Inmarsat has signed a contract with the European Space Agency (ESA) to develop satellite communication services that will enable 4D trajectory air traffic management in European airspace from 2020.
The company says the Iris programme supports the Single European Skies ATM Research (SESAR) master plan for next-generation air traffic management, which offers a strategic perspective of the critical developments that are required to deliver a high-performing aviation management system for Europe.
Iris is intended to provide secure and high-bandwidth cockpit communications that are essential to accomplish SESAR’s objectives to optimise airspace, enhance safety and cybersecurity, and reduce flight times, delays and CO2 emissions.
Powered by Inmarsat’s new SB-S platform, which is already being deployed by airlines, Iris’s enhanced IP-based capabilities will relieve pressure on currently crowded VHF radio links, which are near capacity.
Iris will enable the SESAR key concept of initial ‘4D’ trajectories, pinpointing an aircraft in four dimensions: latitude, longitude, altitude and time.
This will enable precise tracking of flights and more efficient management of traffic through Trajectory-based Operations (TBO). TBO allows pilots and controllers to calculate the shortest available routes, cruise at optimum altitudes, and use continuous climb and descent paths, saving fuel and lessening the environmental impact of air travel.
Pilot-controller communications will move from voice communications to data link (text messages), increasing both operational safety and efficiency. Iris will also protect aircraft communications from cyber threats with security gateways.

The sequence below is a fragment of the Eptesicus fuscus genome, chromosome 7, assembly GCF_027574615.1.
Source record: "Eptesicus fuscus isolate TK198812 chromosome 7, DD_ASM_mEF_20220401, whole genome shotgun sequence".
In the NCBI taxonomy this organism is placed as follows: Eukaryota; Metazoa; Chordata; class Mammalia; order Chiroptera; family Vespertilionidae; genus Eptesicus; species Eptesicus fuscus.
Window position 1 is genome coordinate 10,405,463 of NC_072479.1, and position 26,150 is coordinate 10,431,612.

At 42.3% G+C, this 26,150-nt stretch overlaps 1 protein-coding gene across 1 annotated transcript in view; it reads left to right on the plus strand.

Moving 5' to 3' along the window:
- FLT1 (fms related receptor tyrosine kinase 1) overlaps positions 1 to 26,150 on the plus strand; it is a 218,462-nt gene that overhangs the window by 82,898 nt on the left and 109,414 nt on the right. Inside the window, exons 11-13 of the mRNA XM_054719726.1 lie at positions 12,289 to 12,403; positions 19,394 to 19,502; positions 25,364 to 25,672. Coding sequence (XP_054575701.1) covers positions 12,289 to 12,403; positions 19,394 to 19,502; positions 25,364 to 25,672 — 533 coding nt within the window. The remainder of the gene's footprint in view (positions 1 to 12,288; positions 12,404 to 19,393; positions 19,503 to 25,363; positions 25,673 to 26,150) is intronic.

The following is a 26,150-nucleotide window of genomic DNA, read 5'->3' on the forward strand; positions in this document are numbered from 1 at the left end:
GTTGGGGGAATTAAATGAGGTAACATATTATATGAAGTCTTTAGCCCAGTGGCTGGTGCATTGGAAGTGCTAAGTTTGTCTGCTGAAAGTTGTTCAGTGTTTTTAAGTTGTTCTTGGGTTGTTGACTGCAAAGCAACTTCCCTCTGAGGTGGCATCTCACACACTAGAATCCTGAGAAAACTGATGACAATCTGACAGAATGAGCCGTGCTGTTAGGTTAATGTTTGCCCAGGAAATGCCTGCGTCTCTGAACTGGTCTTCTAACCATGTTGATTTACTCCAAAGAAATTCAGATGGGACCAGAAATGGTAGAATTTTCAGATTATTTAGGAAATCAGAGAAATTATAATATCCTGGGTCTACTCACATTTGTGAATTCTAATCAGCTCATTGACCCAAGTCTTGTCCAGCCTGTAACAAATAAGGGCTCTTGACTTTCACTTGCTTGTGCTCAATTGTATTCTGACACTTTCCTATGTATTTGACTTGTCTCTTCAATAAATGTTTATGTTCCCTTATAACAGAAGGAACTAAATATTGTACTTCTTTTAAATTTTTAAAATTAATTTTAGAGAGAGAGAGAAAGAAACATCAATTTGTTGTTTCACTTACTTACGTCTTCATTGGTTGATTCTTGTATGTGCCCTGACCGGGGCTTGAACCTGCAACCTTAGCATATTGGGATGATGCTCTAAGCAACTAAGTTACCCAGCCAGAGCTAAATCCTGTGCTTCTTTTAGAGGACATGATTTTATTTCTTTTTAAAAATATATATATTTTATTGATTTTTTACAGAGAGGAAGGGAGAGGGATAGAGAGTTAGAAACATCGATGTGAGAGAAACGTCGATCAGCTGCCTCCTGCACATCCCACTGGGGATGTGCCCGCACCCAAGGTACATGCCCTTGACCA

These gateways would provide a VPN barrier between the ground and each aircraft, assuring mutual authentication and integrity of data exchange. They will securely connect flight management systems on board the aircraft to the corresponding systems used by air traffic controllers on the ground.
The contract between Inmarsat and ESA marks a key phase of the Iris programme, following five years of development culminating in successful test flights.
The two organisations will now work with prime partners Thales Alenia Space and CGI, in addition to a consortium of leading aviation and space companies, to finalise the technology before commercial roll-out commences in Europe from 2020.
The programme will also demonstrate how satellite data link will evolve to become a primary means of communications for air traffic control.
Rupert Pearce, CEO of Inmarsat, said: “This is a strategically important project for us and our selection by ESA as the prime contractor underlines Inmarsat’s leadership and expertise in safety and operational communications for the aviation market.
“Iris is also fundamental to the future of European aviation and the economic growth of Europe. IATA forecasts that European passenger numbers to grow to 1.5 billion by 2036, but already Europe’s aviation industry is under intense pressure due to limited airspace capacity, which results in several billions of dollars of unnecessary cost to airspace users each year.
“The advanced capabilities of Iris will mark a step change, helping to address the limitations of today’s legacy protocols and paving the way for more efficient, cost effective air traffic management.”
Magali Vaissiere, ESA’s Director of Telecommunications and Integrated Applications, said: “It is hard to overstate the impact this new application of satellite technology will have on modern air travel.
“We have been working on the Iris programme with Inmarsat and our other partners since 2012, and are happy to now be able to implement the result of this extensive research and development to improve both the European economy and the lives of European citizens in this very tangible way.”